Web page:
Easy rule of thumb - if it's low and clear, cast in to the deepest point of the swim - if it's up and coloured, drop it on the edge of the inside slack if there is one (the crease).

I'm no expert on meat fishing - but how i hook it is to push the bend through the lump of meat - turn it 90 degrees and put a small piece of dried grass in the bend to stop it being pulled through by the current.
 
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It's a club water near Monmouth. I was out again on Tuesday morning. Much lower around 1.8m and it was still very much like you said, plonk it in the crease near the bank and wait. I didn't get much fishing done, as I was requested to help out a rower who'd got into trouble higher up. He was ok thankfully. But that chewed up quite a while, so I only got about an hour in before I had to go home. The river is still falling steadily and I expect it to be much clearer now, but still a bit of colour. I've rather given up on the meat and gone back to the krill dumbells. I just couldn't get the meat to stay on at all, the flow was just too strong or I've not got the knack. Hope to be out tomorrow and Friday morning as well. Fingers crossed I'll get something soon. A chub would be very welcome now.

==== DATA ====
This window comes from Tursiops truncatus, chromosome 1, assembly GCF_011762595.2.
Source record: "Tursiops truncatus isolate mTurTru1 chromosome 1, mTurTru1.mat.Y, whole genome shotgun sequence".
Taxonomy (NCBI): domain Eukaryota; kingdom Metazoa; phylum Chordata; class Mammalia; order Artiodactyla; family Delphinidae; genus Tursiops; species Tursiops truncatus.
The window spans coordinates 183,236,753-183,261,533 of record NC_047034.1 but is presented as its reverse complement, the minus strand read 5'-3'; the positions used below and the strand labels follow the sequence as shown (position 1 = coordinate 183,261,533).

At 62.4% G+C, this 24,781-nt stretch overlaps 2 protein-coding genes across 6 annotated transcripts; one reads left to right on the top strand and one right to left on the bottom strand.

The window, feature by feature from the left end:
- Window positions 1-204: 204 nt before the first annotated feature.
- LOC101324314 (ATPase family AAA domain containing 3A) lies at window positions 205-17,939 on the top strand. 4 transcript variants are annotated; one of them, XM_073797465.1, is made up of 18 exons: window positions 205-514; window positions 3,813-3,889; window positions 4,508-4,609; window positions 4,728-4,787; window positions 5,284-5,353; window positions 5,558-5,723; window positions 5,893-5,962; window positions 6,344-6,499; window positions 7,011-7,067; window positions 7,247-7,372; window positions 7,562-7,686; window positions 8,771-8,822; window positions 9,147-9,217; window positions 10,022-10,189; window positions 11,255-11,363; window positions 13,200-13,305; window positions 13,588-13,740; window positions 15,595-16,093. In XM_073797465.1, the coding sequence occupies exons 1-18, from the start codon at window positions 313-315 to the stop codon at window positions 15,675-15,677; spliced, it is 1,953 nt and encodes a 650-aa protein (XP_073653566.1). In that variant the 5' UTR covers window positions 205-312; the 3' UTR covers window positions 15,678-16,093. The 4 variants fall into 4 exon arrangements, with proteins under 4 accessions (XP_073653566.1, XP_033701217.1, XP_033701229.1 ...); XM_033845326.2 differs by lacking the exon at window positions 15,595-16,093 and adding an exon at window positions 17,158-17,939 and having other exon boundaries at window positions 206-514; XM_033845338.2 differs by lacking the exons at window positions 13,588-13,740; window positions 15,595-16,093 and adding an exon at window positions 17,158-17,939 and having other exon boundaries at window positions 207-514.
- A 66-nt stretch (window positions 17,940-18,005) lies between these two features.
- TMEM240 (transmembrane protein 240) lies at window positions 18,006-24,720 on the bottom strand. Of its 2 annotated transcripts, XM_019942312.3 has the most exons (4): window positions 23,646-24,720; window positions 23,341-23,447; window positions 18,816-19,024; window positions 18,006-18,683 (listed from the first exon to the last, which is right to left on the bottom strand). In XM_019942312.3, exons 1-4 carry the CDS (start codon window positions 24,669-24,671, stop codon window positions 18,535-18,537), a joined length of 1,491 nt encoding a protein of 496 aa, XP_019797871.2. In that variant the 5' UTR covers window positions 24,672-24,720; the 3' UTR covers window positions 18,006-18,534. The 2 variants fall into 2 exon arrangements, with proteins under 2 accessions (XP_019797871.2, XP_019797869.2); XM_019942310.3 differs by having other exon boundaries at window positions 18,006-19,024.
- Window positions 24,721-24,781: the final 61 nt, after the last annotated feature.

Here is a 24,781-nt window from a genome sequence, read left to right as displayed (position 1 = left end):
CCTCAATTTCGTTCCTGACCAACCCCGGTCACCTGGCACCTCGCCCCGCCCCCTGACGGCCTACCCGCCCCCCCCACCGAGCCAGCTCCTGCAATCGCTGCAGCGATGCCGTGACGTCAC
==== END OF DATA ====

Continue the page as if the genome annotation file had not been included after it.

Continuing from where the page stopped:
bezzer

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Our very own Danny @HALTON DANGLER recently tried his hand at Barbel fishing on the Severn and Wye. Top guy and a great angler.
He Vlogs his sessions and they're well worth a look. Lots of advice and tips.
This is one from a very wet and wild session on the Wye -

 

bettsfan

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If you were fishing Meat on the hair the hair will rip through it, try putting some tubing on the hair and thread the tubing onto the meat, it will last a lot longer ;)
 

brian carragher

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If youre struggling to keep meat on the hook use these

Specialist Bits

Tie the "stay put" to your hook length and rig it up with the knotless knot to form a hair rig and then twist the meat onto the spiral , the large ones are the best, you can adjust the hairs to any length you want before you make the knot on the shank, I like a half to three quarters of an inch as a standard gap between finished length and bottom of hook but sometimes make them up to 2 inchs if the fish are really twitchy